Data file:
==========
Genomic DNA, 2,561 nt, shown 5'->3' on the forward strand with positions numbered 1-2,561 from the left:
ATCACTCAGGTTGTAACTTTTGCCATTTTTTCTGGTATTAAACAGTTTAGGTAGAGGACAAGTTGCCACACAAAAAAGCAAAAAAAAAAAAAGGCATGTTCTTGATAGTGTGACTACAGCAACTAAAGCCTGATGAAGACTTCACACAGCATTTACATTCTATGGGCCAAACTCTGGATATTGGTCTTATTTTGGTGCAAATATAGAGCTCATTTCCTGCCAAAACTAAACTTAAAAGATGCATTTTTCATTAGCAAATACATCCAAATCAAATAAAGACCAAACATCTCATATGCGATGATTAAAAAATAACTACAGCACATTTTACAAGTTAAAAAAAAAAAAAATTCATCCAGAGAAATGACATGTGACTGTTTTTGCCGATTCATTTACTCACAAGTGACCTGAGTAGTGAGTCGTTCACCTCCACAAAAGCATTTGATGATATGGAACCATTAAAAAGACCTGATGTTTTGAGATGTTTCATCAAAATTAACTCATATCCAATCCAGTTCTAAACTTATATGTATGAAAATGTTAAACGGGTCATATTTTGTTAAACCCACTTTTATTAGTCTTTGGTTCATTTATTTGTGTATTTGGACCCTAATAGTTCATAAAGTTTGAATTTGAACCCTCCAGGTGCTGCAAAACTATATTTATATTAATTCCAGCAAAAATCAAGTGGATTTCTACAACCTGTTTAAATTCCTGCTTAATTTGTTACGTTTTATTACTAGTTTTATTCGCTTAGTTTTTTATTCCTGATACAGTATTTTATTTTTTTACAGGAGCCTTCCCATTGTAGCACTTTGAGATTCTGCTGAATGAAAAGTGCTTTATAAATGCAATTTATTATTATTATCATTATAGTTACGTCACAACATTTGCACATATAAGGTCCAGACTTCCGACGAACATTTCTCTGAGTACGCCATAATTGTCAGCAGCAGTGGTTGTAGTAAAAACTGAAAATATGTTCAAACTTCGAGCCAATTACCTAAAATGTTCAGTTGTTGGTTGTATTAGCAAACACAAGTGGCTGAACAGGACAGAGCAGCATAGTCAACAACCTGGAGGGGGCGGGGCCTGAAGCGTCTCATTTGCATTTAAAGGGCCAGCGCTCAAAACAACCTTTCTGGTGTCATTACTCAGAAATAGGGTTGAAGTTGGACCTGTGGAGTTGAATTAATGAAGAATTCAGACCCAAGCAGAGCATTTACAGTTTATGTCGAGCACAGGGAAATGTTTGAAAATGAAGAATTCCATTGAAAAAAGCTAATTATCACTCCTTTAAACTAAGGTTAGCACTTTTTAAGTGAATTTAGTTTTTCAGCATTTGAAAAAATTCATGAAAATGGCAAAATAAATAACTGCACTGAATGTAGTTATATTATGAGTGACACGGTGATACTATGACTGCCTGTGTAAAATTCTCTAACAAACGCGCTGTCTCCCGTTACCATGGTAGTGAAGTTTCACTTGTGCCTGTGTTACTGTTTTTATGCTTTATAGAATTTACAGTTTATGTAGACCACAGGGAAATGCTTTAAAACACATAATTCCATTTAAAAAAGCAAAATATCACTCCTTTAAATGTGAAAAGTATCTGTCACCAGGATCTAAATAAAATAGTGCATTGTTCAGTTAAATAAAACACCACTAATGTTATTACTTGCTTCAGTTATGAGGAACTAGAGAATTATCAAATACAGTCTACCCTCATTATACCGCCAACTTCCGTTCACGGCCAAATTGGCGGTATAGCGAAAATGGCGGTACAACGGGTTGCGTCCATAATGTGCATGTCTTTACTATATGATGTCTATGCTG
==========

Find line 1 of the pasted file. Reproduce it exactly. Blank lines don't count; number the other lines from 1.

Genomic DNA, 2,561 nt, shown 5'->3' on the forward strand with positions numbered 1-2,561 from the left: